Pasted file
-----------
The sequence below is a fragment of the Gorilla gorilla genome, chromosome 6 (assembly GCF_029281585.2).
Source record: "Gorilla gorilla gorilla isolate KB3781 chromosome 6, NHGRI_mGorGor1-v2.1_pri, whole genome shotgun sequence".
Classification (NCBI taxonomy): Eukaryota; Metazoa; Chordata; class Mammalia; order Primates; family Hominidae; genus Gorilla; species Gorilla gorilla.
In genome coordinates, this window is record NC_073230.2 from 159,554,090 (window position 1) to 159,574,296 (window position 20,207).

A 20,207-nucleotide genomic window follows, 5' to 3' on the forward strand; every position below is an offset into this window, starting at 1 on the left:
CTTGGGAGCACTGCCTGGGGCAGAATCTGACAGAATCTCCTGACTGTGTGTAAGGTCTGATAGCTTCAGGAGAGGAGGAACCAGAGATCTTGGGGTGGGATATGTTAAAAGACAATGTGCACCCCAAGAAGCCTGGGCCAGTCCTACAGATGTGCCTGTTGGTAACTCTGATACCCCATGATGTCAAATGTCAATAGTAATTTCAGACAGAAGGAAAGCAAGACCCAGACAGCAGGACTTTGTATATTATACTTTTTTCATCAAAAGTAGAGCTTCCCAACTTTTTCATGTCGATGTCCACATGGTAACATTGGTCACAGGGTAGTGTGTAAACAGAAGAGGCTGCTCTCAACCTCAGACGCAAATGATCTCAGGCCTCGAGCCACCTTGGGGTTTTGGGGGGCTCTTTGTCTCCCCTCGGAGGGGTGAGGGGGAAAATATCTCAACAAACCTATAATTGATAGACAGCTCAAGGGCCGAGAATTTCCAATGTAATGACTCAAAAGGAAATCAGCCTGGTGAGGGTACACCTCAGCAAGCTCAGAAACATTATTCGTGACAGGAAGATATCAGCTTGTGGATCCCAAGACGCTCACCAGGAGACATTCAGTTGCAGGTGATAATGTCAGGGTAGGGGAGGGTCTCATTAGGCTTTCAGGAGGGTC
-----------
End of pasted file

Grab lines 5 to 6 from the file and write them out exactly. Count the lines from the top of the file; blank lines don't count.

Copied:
A 20,207-nucleotide genomic window follows, 5' to 3' on the forward strand; every position below is an offset into this window, starting at 1 on the left:
CTTGGGAGCACTGCCTGGGGCAGAATCTGACAGAATCTCCTGACTGTGTGTAAGGTCTGATAGCTTCAGGAGAGGAGGAACCAGAGATCTTGGGGTGGGATATGTTAAAAGACAATGTGCACCCCAAGAAGCCTGGGCCAGTCCTACAGATGTGCCTGTTGGTAACTCTGATACCCCATGATGTCAAATGTCAATAGTAATTTCAGACAGAAGGAAAGCAAGACCCAGACAGCAGGACTTTGTATATTATACTTTTTTCATCAAAAGTAGAGCTTCCCAACTTTTTCATGTCGATGTCCACATGGTAACATTGGTCACAGGGTAGTGTGTAAACAGAAGAGGCTGCTCTCAACCTCAGACGCAAATGATCTCAGGCCTCGAGCCACCTTGGGGTTTTGGGGGGCTCTTTGTCTCCCCTCGGAGGGGTGAGGGGGAAAATATCTCAACAAACCTATAATTGATAGACAGCTCAAGGGCCGAGAATTTCCAATGTAATGACTCAAAAGGAAATCAGCCTGGTGAGGGTACACCTCAGCAAGCTCAGAAACATTATTCGTGACAGGAAGATATCAGCTTGTGGATCCCAAGACGCTCACCAGGAGACATTCAGTTGCAGGTGATAATGTCAGGGTAGGGGAGGGTCTCATTAGGCTTTCAGGAGGGTC